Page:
Brexit will soon have cost the UK more than all of its payments to the EU over the last 47 years put together
- Brexit will soon have cost the UK more than its combined total of payments to the EU budget over the past 47 years.
- Bloomberg Economics found the cost of the UK's vote to leave has already reached £130 billion.
- A further £70 billion is likely to be added by the end of 2020, economist Dan Hanson found.
- Business confidence and investment in the UK has dipped significantly since the 2016 vote.
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Brexit will have cost the UK more than £200 billion in lost economic growth by the end of this year - a figure which almost eclipses the total amount the UK will have paid towards the EU budget over the past 47 years.
According to research by Bloomberg Economics, the cost of the UK's vote to leave has already reached £130 billion, with a further £70 billion likely to be added by the end of 2020.
The analysis, carried out by economist Dan Hanson, found that business uncertainty has caused the UK's economic growth to lag behind that of other G7 countries since the 2016 vote.
That means the British economy is now 3% smaller than it would have been if the UK had not voted to leave the EU.
Figures from the House of Commons library put the UK's total projected contribution towards the EU budget between 1973 and 2020 at £215 billion after adjusting for inflation.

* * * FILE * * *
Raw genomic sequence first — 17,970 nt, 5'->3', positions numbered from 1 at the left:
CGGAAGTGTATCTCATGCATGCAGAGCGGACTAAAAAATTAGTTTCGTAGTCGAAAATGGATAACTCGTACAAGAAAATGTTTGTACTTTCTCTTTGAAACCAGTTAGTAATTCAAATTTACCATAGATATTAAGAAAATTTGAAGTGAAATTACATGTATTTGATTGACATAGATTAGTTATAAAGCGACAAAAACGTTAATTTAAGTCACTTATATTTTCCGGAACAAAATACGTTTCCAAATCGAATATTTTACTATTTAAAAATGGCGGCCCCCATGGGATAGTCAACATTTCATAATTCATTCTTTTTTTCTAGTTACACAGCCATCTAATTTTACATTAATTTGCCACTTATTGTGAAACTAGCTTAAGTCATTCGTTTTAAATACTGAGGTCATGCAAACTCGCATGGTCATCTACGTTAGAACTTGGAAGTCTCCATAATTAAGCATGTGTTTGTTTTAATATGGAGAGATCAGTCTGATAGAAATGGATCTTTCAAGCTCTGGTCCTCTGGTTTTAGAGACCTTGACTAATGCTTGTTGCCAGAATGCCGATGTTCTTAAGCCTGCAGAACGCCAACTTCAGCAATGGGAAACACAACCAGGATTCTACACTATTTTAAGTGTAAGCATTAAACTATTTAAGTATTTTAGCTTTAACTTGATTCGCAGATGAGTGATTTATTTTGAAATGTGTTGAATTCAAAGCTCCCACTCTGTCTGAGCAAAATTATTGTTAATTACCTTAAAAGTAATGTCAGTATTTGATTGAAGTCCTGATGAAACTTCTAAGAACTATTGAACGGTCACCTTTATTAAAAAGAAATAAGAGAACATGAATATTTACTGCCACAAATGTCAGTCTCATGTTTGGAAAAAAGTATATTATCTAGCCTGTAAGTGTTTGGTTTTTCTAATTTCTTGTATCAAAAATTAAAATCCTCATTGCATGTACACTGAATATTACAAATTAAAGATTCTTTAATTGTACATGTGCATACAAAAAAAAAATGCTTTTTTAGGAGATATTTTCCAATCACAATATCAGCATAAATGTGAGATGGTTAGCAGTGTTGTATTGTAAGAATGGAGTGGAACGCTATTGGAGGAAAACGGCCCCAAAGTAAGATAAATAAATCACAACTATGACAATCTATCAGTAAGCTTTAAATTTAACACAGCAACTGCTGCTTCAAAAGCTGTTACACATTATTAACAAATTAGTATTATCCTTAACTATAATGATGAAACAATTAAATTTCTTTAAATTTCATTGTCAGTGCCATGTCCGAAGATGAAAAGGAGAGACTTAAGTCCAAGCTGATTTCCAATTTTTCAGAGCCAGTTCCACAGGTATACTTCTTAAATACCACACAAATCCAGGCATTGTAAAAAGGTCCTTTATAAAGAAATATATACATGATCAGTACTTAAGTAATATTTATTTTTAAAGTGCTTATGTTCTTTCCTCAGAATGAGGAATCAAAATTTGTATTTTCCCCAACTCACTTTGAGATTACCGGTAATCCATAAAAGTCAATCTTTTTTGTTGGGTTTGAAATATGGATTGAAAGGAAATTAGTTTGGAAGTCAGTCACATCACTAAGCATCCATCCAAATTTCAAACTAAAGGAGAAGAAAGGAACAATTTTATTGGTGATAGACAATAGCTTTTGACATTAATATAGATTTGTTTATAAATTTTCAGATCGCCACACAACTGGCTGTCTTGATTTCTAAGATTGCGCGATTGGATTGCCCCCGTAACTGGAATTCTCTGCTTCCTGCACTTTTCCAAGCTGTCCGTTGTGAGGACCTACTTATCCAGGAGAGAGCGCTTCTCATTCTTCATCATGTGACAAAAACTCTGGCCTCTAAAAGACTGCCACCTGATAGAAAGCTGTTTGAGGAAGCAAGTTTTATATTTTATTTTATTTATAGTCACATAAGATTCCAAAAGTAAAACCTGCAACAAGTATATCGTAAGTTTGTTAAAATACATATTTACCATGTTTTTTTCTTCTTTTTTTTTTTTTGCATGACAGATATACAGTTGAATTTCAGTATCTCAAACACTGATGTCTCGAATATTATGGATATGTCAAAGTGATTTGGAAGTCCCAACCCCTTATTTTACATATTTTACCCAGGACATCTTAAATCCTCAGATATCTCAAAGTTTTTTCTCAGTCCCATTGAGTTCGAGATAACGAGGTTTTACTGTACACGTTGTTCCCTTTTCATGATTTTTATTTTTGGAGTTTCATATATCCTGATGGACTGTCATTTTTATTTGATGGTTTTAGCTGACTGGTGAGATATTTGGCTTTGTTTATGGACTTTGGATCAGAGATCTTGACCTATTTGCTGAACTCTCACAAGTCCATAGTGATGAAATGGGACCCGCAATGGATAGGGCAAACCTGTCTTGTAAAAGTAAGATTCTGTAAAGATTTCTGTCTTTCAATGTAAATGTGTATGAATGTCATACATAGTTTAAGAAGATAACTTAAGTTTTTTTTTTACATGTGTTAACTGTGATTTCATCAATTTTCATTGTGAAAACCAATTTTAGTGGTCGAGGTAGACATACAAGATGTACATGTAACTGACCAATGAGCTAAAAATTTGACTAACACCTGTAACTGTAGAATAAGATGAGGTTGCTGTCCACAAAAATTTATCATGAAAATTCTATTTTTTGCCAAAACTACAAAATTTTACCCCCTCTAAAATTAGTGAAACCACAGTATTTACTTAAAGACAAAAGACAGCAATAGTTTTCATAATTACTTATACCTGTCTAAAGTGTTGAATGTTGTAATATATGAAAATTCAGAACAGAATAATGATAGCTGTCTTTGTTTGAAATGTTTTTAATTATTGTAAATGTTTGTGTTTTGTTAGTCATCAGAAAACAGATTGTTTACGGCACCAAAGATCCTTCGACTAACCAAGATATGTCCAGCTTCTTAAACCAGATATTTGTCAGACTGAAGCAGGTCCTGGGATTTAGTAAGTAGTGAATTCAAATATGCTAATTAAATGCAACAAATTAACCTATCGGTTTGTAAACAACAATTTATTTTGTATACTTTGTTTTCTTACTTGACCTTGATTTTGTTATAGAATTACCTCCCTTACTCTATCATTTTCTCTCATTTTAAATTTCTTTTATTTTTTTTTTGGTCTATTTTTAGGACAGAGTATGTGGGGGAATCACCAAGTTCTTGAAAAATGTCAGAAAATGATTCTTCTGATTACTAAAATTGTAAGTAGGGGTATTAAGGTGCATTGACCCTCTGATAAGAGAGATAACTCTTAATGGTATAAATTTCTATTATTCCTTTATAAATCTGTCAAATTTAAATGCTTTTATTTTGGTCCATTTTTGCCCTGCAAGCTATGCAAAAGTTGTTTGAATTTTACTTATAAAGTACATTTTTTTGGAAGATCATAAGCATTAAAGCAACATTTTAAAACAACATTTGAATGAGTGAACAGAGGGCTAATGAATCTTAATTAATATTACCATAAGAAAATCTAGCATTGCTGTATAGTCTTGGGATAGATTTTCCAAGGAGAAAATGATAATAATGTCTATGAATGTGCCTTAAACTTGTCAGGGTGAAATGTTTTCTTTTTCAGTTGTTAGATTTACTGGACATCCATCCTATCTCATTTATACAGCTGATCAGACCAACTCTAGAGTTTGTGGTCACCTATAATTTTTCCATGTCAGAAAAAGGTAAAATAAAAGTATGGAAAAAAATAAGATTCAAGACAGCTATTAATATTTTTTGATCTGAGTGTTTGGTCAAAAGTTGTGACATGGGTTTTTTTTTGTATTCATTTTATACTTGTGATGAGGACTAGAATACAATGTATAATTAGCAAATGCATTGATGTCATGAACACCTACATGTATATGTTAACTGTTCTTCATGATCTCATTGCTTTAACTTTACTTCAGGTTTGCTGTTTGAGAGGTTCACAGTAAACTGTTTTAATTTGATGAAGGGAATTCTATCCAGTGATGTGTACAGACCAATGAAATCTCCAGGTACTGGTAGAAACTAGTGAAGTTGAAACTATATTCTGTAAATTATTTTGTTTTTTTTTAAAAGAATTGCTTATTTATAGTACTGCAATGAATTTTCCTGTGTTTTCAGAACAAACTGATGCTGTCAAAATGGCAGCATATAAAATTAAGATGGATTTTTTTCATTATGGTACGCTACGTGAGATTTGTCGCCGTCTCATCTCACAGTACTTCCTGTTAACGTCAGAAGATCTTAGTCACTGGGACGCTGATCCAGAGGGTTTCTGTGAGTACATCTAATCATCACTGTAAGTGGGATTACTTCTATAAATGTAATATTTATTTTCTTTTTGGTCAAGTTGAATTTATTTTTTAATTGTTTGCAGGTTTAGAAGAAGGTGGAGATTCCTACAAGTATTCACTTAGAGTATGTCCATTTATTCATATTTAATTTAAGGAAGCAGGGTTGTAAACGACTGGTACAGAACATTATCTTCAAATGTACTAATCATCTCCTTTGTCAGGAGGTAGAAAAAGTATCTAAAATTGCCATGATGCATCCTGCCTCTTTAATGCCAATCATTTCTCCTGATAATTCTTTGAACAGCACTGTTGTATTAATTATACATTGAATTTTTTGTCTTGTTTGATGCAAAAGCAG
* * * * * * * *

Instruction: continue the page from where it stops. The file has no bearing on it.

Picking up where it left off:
That means the combined cost of leaving since 2016 is likely soon to eclipse the combined cost of the EU's budget payments, which were a central part of the Leave campaign's case for Brexit in the first place.
The UK is set to leave the EU on January 31 after Boris Johnson's election victory in December. But business confidence and investment has dipped, meaning annualised economic growth has fallen from 2% to 1%.
"As the U.K. comes to terms with its new trading relationship with the EU and grapples with the productivity challenge that has hindered growth since the financial crisis, the annual cost of Brexit is likely to keep increasing," Hanson told Bloomberg.
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